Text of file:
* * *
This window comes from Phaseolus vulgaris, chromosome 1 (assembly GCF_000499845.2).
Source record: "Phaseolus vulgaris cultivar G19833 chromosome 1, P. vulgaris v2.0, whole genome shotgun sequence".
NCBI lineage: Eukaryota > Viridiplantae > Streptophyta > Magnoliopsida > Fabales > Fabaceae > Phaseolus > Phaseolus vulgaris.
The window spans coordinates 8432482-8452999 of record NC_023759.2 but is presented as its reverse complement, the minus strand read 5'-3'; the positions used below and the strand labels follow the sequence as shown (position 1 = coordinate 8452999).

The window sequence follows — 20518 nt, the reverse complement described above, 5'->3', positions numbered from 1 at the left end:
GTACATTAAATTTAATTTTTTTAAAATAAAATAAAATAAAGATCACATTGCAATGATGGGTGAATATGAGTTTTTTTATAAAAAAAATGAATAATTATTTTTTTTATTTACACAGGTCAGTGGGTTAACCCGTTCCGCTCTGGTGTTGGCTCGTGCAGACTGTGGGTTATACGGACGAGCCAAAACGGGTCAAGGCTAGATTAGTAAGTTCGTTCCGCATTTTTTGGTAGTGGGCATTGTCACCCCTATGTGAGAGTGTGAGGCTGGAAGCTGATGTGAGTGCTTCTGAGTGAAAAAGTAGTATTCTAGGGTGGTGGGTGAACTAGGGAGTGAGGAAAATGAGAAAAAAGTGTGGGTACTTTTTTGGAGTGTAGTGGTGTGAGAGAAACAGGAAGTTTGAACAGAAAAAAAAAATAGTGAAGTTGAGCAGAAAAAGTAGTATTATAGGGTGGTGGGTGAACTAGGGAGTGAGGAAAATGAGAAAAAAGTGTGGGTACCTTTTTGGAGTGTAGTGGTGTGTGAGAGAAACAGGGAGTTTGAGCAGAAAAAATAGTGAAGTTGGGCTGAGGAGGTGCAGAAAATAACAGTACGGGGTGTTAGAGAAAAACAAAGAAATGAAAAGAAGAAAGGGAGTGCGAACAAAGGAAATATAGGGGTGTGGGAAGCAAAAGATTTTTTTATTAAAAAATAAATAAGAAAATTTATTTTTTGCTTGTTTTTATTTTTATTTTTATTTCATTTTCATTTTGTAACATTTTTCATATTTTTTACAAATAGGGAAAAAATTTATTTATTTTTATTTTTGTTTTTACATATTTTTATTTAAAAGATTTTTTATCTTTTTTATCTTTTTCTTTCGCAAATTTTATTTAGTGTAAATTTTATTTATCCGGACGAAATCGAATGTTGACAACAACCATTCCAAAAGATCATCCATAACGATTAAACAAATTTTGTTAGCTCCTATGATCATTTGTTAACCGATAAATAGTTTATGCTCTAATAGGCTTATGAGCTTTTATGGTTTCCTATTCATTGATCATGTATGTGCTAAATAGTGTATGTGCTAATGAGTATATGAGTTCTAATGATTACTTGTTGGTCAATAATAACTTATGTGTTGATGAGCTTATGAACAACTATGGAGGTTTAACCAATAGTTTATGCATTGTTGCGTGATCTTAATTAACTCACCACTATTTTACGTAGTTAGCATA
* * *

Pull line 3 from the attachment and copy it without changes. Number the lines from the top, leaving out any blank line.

NCBI lineage: Eukaryota > Viridiplantae > Streptophyta > Magnoliopsida > Fabales > Fabaceae > Phaseolus > Phaseolus vulgaris.